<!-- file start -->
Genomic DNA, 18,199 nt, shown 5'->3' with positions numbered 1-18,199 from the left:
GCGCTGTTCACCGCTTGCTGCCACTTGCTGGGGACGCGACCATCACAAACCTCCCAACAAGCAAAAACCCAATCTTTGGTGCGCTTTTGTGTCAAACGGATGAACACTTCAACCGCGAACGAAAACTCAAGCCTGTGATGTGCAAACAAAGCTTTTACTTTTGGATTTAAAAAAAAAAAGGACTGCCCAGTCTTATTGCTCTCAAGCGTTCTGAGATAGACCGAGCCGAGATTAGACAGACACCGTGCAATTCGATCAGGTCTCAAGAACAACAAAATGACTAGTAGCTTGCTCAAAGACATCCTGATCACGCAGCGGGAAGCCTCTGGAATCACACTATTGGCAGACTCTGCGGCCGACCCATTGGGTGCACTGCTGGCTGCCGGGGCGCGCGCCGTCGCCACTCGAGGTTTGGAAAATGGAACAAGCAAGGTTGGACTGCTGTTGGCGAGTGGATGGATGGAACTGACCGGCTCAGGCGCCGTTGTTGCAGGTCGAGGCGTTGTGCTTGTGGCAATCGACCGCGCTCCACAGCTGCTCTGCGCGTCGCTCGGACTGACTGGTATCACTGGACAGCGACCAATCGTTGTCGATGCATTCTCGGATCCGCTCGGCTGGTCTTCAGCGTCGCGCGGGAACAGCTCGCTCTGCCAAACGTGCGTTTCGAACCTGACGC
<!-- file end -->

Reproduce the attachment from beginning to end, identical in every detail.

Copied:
Genomic DNA, 18,199 nt, shown 5'->3' with positions numbered 1-18,199 from the left:
GCGCTGTTCACCGCTTGCTGCCACTTGCTGGGGACGCGACCATCACAAACCTCCCAACAAGCAAAAACCCAATCTTTGGTGCGCTTTTGTGTCAAACGGATGAACACTTCAACCGCGAACGAAAACTCAAGCCTGTGATGTGCAAACAAAGCTTTTACTTTTGGATTTAAAAAAAAAAAGGACTGCCCAGTCTTATTGCTCTCAAGCGTTCTGAGATAGACCGAGCCGAGATTAGACAGACACCGTGCAATTCGATCAGGTCTCAAGAACAACAAAATGACTAGTAGCTTGCTCAAAGACATCCTGATCACGCAGCGGGAAGCCTCTGGAATCACACTATTGGCAGACTCTGCGGCCGACCCATTGGGTGCACTGCTGGCTGCCGGGGCGCGCGCCGTCGCCACTCGAGGTTTGGAAAATGGAACAAGCAAGGTTGGACTGCTGTTGGCGAGTGGATGGATGGAACTGACCGGCTCAGGCGCCGTTGTTGCAGGTCGAGGCGTTGTGCTTGTGGCAATCGACCGCGCTCCACAGCTGCTCTGCGCGTCGCTCGGACTGACTGGTATCACTGGACAGCGACCAATCGTTGTCGATGCATTCTCGGATCCGCTCGGCTGGTCTTCAGCGTCGCGCGGGAACAGCTCGCTCTGCCAAACGTGCGTTTCGAACCTGACGC